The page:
On March 30, 2012, the U.S. District Court for the District of Columbia issued a decision in Van Hollen v. FEC striking down the Federal Election Commission (“FEC”) regulation that limited disclosure of donors to those who gave specifically for the purpose of funding “electioneering communications.” Electioneering communications are broadcast ads that reference a clearly identified federal candidate in the candidate’s district and air within 30 days of a primary or within 60 days of the general election.
Since the Van Hollen decision, reported electioneering communications have dramatically decreased, with only three electioneering communications reported after the decision. Of those three reports, one was filed by Freedom Path, which reported that it had received no donations during the reporting period. The other two reports were filed by the Mayors Against Illegal Guns Action Fund and disclosed the Fund’s donors since January of 2011.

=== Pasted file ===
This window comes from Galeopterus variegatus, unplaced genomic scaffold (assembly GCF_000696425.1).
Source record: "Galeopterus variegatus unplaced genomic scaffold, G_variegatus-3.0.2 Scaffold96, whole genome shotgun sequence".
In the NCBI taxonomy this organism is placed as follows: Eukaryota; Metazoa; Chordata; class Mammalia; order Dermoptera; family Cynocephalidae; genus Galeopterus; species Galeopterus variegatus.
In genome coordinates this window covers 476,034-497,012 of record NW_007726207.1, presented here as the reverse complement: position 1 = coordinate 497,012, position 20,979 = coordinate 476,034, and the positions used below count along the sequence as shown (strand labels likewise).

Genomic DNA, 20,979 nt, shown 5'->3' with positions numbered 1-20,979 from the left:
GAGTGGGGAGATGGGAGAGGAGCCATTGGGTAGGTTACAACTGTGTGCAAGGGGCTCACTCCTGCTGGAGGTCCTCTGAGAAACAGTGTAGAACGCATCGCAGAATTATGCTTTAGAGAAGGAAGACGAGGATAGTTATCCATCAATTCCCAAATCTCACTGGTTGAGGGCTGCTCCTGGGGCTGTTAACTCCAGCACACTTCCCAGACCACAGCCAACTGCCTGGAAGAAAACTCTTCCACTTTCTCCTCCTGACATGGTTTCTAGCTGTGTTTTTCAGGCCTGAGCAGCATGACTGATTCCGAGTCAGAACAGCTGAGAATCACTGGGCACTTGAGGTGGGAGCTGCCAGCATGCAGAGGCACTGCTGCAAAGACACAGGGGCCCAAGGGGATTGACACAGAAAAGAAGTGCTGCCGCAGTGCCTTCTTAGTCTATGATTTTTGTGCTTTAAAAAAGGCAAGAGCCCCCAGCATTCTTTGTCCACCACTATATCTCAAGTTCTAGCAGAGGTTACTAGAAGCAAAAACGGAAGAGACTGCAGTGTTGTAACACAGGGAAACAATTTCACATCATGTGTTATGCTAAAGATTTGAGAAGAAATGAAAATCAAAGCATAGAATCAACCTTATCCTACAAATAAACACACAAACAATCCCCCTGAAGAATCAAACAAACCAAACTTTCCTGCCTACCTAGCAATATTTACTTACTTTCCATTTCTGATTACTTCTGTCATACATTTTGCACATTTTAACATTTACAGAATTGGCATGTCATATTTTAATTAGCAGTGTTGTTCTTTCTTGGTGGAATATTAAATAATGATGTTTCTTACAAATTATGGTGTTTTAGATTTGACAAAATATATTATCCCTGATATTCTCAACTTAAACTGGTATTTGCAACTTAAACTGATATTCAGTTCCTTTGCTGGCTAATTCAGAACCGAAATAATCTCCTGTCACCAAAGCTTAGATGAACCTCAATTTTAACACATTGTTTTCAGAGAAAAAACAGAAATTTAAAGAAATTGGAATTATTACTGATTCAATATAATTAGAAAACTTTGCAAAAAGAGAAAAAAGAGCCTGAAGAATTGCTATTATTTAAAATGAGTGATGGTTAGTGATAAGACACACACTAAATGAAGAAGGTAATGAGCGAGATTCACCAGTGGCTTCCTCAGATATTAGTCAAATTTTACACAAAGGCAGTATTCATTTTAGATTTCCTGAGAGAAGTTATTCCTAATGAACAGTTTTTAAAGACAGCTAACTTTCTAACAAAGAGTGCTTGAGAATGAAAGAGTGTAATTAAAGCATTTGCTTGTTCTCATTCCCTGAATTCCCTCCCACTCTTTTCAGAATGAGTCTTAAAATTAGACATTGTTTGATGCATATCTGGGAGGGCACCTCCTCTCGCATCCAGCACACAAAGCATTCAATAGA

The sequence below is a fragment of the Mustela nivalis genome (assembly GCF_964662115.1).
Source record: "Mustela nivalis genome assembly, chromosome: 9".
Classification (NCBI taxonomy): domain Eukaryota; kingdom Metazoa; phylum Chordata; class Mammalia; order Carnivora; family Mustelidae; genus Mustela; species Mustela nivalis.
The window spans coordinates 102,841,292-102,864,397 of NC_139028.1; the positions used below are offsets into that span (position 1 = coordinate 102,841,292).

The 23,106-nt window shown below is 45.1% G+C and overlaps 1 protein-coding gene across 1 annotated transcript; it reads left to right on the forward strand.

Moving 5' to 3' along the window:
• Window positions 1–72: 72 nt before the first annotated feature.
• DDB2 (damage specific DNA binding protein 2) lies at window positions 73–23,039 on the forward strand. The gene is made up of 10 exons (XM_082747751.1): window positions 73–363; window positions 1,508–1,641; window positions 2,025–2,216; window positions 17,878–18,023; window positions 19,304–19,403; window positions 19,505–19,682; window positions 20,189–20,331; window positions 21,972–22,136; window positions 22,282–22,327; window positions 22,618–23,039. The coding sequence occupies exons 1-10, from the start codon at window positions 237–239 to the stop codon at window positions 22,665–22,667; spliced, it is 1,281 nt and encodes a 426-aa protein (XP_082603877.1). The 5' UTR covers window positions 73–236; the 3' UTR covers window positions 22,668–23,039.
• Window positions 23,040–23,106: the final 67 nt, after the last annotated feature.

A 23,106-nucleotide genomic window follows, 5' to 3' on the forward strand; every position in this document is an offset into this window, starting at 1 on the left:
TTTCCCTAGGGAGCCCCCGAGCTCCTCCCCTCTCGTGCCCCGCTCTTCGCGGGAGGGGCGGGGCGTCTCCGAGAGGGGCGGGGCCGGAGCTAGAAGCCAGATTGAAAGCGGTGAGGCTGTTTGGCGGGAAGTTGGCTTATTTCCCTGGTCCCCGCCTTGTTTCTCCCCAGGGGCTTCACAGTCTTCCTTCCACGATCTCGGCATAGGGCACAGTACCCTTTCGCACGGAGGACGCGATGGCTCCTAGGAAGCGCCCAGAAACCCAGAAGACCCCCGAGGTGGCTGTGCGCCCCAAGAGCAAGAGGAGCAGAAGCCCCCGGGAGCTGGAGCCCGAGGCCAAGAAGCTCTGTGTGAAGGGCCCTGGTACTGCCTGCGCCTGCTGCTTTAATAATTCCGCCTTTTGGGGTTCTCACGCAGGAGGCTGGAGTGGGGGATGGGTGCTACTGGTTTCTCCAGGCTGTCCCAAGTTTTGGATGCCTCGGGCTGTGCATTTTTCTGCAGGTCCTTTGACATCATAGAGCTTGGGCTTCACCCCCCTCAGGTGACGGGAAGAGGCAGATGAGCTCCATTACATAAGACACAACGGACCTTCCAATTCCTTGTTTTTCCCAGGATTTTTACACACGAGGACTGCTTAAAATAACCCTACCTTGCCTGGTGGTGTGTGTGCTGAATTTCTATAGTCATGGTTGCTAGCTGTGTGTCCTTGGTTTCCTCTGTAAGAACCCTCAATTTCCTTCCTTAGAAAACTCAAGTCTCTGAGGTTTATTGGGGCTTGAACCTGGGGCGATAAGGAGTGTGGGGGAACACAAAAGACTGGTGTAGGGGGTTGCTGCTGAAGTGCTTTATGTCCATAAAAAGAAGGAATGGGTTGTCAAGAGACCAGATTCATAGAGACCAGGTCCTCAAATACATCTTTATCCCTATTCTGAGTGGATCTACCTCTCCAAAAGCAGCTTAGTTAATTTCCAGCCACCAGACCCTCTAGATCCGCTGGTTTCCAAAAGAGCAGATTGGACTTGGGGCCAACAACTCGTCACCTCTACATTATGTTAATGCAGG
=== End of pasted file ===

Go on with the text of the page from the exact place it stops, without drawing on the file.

By contrast, there were reports of around 350 electioneering communications in 2010, the last federal election year.
FEC data shows that between March 30 and September 11 of 2010, there were over ninety electioneering communications, with total disbursements of $14.74 million, versus just three reports for slightly more than $200,000 in spending between March 30, 2012, and yesterday. This, despite heated congressional and presidential races this year.
While one can debate whether disclosure is good or bad, the practical reality is inescapable: Van Hollen has ended electioneering communications as a weapon in this year’s campaign.
For now, ironically, the action has shifted decisively to “independent expenditures,” which include stronger words of “express advocacy” than do electioneering communications, but which are subject to more relaxed disclosure requirements.